Be Prepared: Communicating During a Crisis

Crisis Mode

Crisis. This is something of a taboo in businesses. Something no one wants to believe will happen, and therefore, when it does, there’s a good chance that there is no concrete communication plan. If you don’t have a plan, it won’t only be the crisis that puts your company under, but the fact that your employees and publics will be left in the dust and deem your company untrustworthy. So, it’s important to know how to communicate correctly to your publics during a crisis so that you can get yourself out of the media’s eye. To get yourself out of the media, you must cooperate with them first. Good communication will help you maintain people’s trust and confidence in you.

The Information Gap

When in a crisis it’s important to close what is called, “the information gap.” An information gap is when the audience doesn’t have all the necessary information on your crisis, so they are seeking out answers. If you don’t close the gap in a timely manner, false information and damaging rumors can get out about your company, making it harder and harder to close the gap. In order to close this gap effectively and efficiently, you must communicate with the media to give correct information on crisis details that your company is willing to share. Once the gap is closed and the public is pleased with the amount of information you have given, then you will be out of the media and out of the public’s minds, thus ending your crisis…with the public at least.

Some Tips on How to Communicate During a Crisis

Pick a spokesperson. This does not have to be the CEO. It should be someone who can speak expertly and confidently on camera. You could also bring in other spokespeople like specialists on the topic (doctors, lawyers, etc.). Bringing in a specialist provides more credibility on the issue and makes your claims more believable. However, make sure you limit the number of spokespeople you have to maybe one or two so that your key message and facts can remain the same across all statements. Having too many spokespeople can cause fact mix-ups and too many opinions circulating through the news.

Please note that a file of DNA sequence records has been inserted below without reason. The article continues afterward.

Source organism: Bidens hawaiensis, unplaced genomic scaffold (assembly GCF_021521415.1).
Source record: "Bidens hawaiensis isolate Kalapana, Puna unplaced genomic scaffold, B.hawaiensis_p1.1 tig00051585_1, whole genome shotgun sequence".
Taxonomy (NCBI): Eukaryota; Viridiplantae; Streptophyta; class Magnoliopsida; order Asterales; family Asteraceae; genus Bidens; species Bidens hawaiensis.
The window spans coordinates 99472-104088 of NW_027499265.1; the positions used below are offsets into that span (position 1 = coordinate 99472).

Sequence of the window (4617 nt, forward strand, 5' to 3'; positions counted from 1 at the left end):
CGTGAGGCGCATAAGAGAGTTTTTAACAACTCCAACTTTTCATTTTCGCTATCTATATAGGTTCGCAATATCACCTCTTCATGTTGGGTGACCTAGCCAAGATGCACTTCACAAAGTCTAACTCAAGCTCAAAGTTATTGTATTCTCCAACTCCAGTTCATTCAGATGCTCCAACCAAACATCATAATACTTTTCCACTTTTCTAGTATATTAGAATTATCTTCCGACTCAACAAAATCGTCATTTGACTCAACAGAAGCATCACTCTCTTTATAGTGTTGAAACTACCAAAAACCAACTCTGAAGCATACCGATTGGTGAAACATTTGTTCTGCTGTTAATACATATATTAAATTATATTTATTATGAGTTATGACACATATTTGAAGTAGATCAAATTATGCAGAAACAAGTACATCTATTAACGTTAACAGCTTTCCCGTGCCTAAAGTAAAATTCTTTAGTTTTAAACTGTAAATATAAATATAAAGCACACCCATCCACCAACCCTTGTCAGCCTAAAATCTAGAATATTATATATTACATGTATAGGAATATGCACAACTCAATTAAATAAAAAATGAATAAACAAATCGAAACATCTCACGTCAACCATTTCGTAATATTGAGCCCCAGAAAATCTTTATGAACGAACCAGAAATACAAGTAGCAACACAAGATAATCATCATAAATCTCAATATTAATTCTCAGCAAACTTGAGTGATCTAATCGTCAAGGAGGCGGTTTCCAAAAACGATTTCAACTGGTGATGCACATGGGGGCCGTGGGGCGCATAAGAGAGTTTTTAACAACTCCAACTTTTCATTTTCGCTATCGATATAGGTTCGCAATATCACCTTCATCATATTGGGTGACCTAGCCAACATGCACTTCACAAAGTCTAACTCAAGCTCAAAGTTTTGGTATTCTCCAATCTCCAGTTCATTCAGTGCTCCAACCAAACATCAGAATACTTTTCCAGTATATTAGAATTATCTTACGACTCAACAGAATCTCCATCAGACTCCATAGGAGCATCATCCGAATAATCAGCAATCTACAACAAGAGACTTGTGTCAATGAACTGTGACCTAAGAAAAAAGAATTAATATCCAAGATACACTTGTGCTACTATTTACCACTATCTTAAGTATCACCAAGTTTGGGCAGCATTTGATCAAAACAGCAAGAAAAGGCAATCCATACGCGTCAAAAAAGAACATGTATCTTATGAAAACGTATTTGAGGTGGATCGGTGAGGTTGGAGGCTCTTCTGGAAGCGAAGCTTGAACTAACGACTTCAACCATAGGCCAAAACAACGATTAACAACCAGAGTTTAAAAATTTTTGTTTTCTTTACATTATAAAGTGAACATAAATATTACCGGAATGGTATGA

Make a message triangle. A message triangle is a tool that you can create in order to structure three important key messages in a concise manner to your intended audience. It helps you keep in line exactly what you have to say before you have to say it so that you’re not caught off guard by any questions or statements. It helps you create key statements with supporting facts. What is it that you want your audience to know? What do you want to ring through every message you give to the media? Figure that out and come up with supporting statements, this way both the media and your publics won’t have to question what it is your trying to get across. The messages will remain the same throughout everything you do.

Don’t forget about your internal publics.

Internal publics should be told what’s happening first and foremost. Leaving them out of the loop will cause them to become untrustworthy and disloyal toward your company… hurting you more during a crisis. You can easily let them know what’s happening via the company intranet and easily keep them updated via the intranet as well. Make sure they know they are valued; if employees are angry they will go to the media (with false/damaging information) and could even quit their jobs.

Set Up Interviews and Beware of Trick Questions.